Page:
Later in the hearing, in response to questions from the IJ, Mr. Ortiz's wife recounted that she had seen the police shoot someone at the cinema where she worked. All of the Ortizes stated that, if given an opportunity to leave the United States voluntarily, they would do so. The IJ then rendered an oral decision granting all of the Ortizes except for Mr. Ortiz voluntary departure. The Ortizes appealed to the BIA.
On August 27, 1997, the BIA dismissed most of the Ortizes' appeal. The BIA found that Mr. Ortiz had failed to establish that he was eligible for asylum because he admitted that he had been convicted of an aggravated felony, and because he had failed to demonstrate past persecution or a well-founded fear of persecution on account of race, religion, nationality, membership in a particular social group, or political opinion. Further, because Mr. Ortiz had failed to establish a claim for asylum, he necessarily also did not demonstrate a claim for withholding of deportation, which has a higher burden of proof. The BIA did, however, reverse the IJ and granted Mr. Ortiz the right of voluntary departure. Finally, the BIA found that the performance of the Ortizes' counsel was not so deficient to be a violation of due process because the Ortizes failed to demonstrate any prejudice. The Ortizes filed this timely petition for review on September 11, 1997.
I. The Nicaraguan Adjustment and Central American Relief Act of 1997 and United Nations Convention Against Torture
The Ortizes seek to have their case remanded back to the BIA with orders to reopen so that they can apply for suspension of deportation under the Nicaraguan Adjustment and Central American Relief Act of 1997 (“NACARA”), Pub.L. No. 105-100, 111 Stat. 2193 (Nov. 19, 1997), as amended by Act of Dec. 2, 1997, Pub.L. No. 105-139, 111 Stat. 2644. Section 203 of the NACARA affords certain Guatemalans (among others) applying for a suspension of deportation, the benefit of pre-IIRIRA rules for calculating their duration of physical presence in the United States. The Ortizes arrived in the United States before October 1, 1990, and may be eligible for relief under the NACARA.3 See Aguilar-Escobar v. INS, 136 F.3d 1240, 1241 (9th Cir.1998). The INS, however, argues that this court should deny the Ortizes' request for remand because they have an unexhausted administrative remedy in the form of a motion to the BIA to reopen their deportation proceeding. We agree.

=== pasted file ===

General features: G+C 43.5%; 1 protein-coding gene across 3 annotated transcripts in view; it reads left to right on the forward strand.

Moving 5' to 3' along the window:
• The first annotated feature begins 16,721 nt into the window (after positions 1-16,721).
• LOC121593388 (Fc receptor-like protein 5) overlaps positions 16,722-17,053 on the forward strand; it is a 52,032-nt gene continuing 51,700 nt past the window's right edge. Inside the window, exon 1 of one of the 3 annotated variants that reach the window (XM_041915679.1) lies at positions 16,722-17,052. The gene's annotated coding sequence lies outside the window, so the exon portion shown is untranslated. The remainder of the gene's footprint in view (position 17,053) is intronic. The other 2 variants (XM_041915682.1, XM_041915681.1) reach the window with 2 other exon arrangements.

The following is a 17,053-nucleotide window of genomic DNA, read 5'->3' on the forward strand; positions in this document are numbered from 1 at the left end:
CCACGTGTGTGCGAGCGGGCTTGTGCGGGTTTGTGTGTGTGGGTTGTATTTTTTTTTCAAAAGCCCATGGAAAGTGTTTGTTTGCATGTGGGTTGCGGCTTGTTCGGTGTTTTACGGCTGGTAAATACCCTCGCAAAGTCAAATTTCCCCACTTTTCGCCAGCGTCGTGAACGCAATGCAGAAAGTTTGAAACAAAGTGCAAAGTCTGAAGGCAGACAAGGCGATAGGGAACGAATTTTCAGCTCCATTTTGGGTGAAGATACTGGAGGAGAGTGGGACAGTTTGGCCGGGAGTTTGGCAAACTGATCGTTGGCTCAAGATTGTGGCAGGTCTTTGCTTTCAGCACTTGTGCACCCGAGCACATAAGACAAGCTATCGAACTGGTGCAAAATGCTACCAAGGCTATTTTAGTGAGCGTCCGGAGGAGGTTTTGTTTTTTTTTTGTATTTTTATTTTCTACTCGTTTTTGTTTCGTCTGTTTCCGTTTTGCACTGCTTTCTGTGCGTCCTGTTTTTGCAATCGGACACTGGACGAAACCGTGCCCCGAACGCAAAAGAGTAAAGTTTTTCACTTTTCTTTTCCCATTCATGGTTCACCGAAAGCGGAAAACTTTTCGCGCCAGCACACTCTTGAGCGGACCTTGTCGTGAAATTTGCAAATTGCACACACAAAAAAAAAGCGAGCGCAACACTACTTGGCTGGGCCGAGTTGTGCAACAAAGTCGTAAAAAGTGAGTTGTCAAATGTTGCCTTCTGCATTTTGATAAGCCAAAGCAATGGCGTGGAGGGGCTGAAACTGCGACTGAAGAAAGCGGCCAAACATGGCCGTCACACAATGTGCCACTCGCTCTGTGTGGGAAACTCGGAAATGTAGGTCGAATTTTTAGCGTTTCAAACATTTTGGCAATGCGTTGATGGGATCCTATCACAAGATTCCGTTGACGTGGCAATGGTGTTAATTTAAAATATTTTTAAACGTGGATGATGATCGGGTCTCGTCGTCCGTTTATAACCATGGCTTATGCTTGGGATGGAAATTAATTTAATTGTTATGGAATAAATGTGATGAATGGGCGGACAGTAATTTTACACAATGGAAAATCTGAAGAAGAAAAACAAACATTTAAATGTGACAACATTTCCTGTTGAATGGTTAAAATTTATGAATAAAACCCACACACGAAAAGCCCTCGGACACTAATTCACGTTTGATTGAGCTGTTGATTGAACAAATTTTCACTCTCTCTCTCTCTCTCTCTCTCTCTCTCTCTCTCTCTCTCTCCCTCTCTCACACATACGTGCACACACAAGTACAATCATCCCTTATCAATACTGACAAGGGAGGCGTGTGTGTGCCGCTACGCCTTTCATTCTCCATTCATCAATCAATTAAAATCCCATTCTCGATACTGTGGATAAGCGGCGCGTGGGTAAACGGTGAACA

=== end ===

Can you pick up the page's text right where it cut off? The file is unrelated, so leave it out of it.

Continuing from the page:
Because the Ortizes did not raise the issue of their eligibility for relief under the NACARA before the BIA, we lack jurisdiction to consider that claim. See Rashtabadi v. INS, 23 F.3d 1562, 1567 (9th Cir.1994). The Ortizes are free, however, to raise this issue before the BIA in the form of a motion to reopen. See id. (stating that although the alien could not raise an issue for the first time on appeal from the BIA, the alien was free to move the BIA to reopen).
This court has held that “[w]hen an alien discovers new information after the BIA has finalized deportation proceedings, the proper procedure is for the alien to move the BIA to reopen proceedings, not to petition this Court to compel the BIA to reopen.” Olivar v. I.N.S., 967 F.2d 1381, 1382 (9th Cir.1992); see also Ramirez-Gonzalez v. I.N.S., 695 F.2d 1208, 1213-14 (9th Cir.1983). A change in eligibility for relief under a new statute qualifies as new information. See Olivar, 967 F.2d at 1383. Thus, if the Ortizes are entitled to apply for a suspension of deportation under the NACARA, “[that statute] should first be brought to the attention of the BIA so that it can address [the Ortizes'] claim under its normal procedures.” Id. We thus deny the Ortizes' request to remand to the BIA with orders to reopen, but we will stay our mandate for a period of 90 days to allow the Ortizes an opportunity to file a motion to reopen with the BIA to consider their eligibility for relief under the NACARA. As the BIA has not yet had an opportunity to consider this issue, we express no opinion on the Ortizes eligibility for relief under the NACARA.